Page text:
Black Friday poses threat to Thanksgiving spirit


Graphic courtesy of Hannah Horton

Nikhil Sriram, Contributing Writer

Thanksgiving, a time of appreciation, a time to be thankful for all that we have with the ones we love. However, the shopping extravaganza that follows it, Black Friday, appears to be counterintuitive to that giving spirit. Additionally, as some stores begin to open their doors earlier and earlier, it makes one wonder whether Thanksgiving itself is beginning to be ruined.

In recent years, the shopping mania has come under fire due to numerous Black Friday related injuries. Black Friday Death Count, a website dedicated to tracking the amount of people injured or killed while shopping reports that there have been seven deaths and 98 recorded injuries connected to this annual shopping frenzy, dating back to 2010. This danger is ever present, but in conjunction with huge crowds and huge sales, it increases much more.

Junior Abhi Balu, who is in support of Black Friday, believes that change is necessary if people get hurt.

“I think the environment is fun. It is a good way for families that do not celebrate Thanksgiving to still be apart of the spirit,” Balu said. “But, when people start to get hurt, we need to take a look at it because that is taking things a bit too far.”

Additionally, employees at participating stores often end up having to spend Thanksgiving and Black Friday away from their families. Large chains of stores, such as Wal-Mart or JCPenney, open as early as 3 p.m. on Thanksgiving day, tearing their employees away from dinner and time with family. A petition created by a Target worker last year, with the purpose for the store to not be open on Thanksgiving, gained over 100,000 supporters, but the retail giant still opened promptly at 6:00 p.m. in 2015.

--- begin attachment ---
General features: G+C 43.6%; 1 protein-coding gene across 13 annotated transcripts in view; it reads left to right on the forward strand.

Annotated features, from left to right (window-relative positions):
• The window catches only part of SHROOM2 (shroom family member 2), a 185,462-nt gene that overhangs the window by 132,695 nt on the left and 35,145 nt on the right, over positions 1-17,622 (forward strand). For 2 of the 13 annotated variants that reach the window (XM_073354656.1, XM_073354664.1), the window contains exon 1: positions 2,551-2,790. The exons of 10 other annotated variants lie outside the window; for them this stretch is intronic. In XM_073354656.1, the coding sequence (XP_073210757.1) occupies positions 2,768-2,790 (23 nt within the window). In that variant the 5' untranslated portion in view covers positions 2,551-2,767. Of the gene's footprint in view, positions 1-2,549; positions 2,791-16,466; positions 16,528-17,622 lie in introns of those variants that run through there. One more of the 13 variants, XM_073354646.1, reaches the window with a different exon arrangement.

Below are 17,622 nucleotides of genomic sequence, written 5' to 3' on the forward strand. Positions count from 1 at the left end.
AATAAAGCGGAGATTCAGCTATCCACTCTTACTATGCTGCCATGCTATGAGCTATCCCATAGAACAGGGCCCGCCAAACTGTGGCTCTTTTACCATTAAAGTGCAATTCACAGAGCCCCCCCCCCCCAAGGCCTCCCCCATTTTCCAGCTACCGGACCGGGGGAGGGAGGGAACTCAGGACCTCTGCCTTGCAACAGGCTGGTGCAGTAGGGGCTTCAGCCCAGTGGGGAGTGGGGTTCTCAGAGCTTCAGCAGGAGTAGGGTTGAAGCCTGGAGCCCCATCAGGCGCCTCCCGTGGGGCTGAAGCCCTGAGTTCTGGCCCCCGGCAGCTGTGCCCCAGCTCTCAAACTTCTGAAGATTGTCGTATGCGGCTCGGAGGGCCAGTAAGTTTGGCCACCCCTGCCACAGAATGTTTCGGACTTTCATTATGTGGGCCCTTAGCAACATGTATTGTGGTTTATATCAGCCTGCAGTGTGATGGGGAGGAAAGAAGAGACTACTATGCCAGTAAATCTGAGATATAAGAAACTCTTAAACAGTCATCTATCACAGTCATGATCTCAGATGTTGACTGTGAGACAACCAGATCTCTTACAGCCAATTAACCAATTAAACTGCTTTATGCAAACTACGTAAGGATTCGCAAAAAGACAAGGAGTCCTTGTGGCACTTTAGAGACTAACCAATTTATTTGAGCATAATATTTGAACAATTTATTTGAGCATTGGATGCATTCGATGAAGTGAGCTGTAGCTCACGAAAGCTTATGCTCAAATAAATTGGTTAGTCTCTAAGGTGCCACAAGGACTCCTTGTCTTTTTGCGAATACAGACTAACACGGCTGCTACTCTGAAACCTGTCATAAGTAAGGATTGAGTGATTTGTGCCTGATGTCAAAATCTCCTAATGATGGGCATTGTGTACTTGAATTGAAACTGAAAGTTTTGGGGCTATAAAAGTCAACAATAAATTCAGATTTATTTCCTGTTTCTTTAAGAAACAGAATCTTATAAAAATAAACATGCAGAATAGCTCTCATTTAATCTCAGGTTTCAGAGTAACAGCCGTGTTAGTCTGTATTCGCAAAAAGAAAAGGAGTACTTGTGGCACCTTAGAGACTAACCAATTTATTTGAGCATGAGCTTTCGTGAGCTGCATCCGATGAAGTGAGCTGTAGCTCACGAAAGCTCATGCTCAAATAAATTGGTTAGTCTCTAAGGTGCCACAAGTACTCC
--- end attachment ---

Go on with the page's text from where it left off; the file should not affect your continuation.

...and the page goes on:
Freshman Eileen Peng thinks that employees should have the opportunity to enjoy Thanksgiving like everyone else.

I don’t think that stores should be open because it would be unfair to the employees since they should be able to spend Thanksgiving relaxing with their families or however else they please as well,” Peng said.

Black Friday can also be thought to ruin the spirit of being grateful which is usually associated with Thanksgiving. Peng thinks that Black Friday can negatively impact the spirit of Thanksgiving, but she also thinks that there is a connection between the two.

“Thanksgiving is all about being thankful for what we have, and then the very next day, people are running each other over for the best sales,” Peng said. “But at the same time, Thanksgiving and Black Friday have been closely linked together for a long time, so having one without the other almost ruins the spirit of both holidays in a way.”

However, stores do benefit from this day as it kicks off the holiday shopping season. The National Retail Federation (NRF) found that 30 percent of all annual retail sales occur between Black Friday and Christmas. This spark comes from the massive discounts found during Black Friday which continue through the winter shopping season. Also, in 2015, about 74 million people went Black Friday shopping with 35 million of that being on Thanksgiving day, according to the NRF. While this number is very high, it is actually the lowest number of Black Friday participation since 2011.

Business teacher David Strykowski explains why stores continue to open so early on Thanksgiving day.

“The reason stores do open early is because people keep showing up,” Strykowski said. “They are a results-based industry. If they can get people to come out at six o’clock on Thanksgiving, they will not change their opening times because people will still come.”